A woman who was robbed by 30 people wearing masks while working over the weekend says she is still stressed and angry about the incident.

Eva Senecal was working at 3734, an upscale grocery store on Notre-Dame St. W in St. Henri when anti-gentrification protesters came into the store, told her not to move and looted the place.

“Part of me was pretty sure they weren't going to touch me, but another part of me was like, ‘Why would I even risk that right now? I don't even know who these people are. They don't even have enough guts to show me their eyes,’” she said.

The looters left stickers calling themselves anti-gentrification protesters and claimed they were taking from what they call a ‘rich business’ to share it with the poor people in the neighbourhood.

Senecal doesn’t believe the Robin Hood scenario.

“I think they’re weak. I think they thought they were doing something right… They thought they were working for de-gentrification, but really all they were doing was putting another name for stealing,” she said.

Gentrification is an issue in St-Henri. The borough says 4,000 households spend more than 50 per cent of their income on housing as housing values continue to rise.

“There's a really high level of anger in the neighbourhood,” said Fred Burrill, a community activist with POPIR-Comité Logement.

Burrill refuses to condemn the looting and vandalism that occurred.

“These businesses actually are taking up a very violent role in the neighbourhood of excluding people, of making people who have been living here their whole lives feel as if they are no longer welcome in their own neighbourhood,” he said.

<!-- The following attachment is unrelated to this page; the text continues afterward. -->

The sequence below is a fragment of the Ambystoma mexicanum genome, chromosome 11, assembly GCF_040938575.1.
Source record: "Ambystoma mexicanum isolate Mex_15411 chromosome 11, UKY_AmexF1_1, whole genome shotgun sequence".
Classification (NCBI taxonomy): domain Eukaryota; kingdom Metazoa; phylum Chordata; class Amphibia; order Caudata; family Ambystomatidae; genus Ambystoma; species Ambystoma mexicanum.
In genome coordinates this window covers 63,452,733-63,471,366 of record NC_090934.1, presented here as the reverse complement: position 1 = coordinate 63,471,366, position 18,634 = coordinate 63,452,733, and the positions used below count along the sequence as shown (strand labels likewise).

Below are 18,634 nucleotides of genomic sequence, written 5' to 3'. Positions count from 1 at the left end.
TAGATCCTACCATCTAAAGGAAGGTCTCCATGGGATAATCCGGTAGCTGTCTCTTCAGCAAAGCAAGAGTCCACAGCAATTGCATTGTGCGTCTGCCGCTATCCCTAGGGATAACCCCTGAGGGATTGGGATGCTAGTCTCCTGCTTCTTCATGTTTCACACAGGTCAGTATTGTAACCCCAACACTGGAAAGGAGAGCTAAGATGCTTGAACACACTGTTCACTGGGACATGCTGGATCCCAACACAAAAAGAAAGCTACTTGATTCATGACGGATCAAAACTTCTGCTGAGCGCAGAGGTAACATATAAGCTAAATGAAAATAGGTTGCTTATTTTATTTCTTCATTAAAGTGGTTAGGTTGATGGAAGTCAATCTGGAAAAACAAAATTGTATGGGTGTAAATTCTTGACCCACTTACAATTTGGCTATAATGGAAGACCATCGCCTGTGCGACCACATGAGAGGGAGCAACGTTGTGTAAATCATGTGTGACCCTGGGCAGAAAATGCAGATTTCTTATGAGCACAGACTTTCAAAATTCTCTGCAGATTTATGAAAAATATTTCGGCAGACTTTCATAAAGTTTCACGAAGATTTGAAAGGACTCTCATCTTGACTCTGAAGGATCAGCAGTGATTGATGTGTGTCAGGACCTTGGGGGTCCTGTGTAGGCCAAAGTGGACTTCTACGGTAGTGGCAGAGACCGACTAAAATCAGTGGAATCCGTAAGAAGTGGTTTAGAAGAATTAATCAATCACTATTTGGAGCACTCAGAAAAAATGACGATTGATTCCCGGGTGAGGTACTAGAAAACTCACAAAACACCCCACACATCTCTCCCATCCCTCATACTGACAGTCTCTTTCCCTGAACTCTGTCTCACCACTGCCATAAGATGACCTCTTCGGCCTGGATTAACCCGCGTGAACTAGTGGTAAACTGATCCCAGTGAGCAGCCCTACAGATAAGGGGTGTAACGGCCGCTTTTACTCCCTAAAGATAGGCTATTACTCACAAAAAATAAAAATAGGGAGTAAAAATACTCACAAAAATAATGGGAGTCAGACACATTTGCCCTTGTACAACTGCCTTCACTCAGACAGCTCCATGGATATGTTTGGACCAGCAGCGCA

Others say they are embarrassed by what happened, including Karine Blackburn who has run Doyle Optometrist in the neighbourhood for 20 years.

She said St. Henri is improving.

“Before, I was afraid at night to walk at 9 when I was finishing, now I don't see that anymore, I see a lot of people walking around,” she said.

3734 owner Maxime Tremblay said he feels unfairly targeted, that he has a lot of products for lower-earning families and tried to employ people from the area.

“Being a target for me, it's just pretty weird. I think it just shows that those 30 people just did something to pretend they have a cause but they didn't really do their homework,” he said.
Senecal agreed, and said she shouldn’t have been the target of the attack.

“I'm from a poor neighbourhood that was gentrified,” she said. “They didn't even bother to find out what kind of person I was before they scared the crap out of me.”

She said she hopes police can find and arrest the people responsible.

Police are continuing to investigate.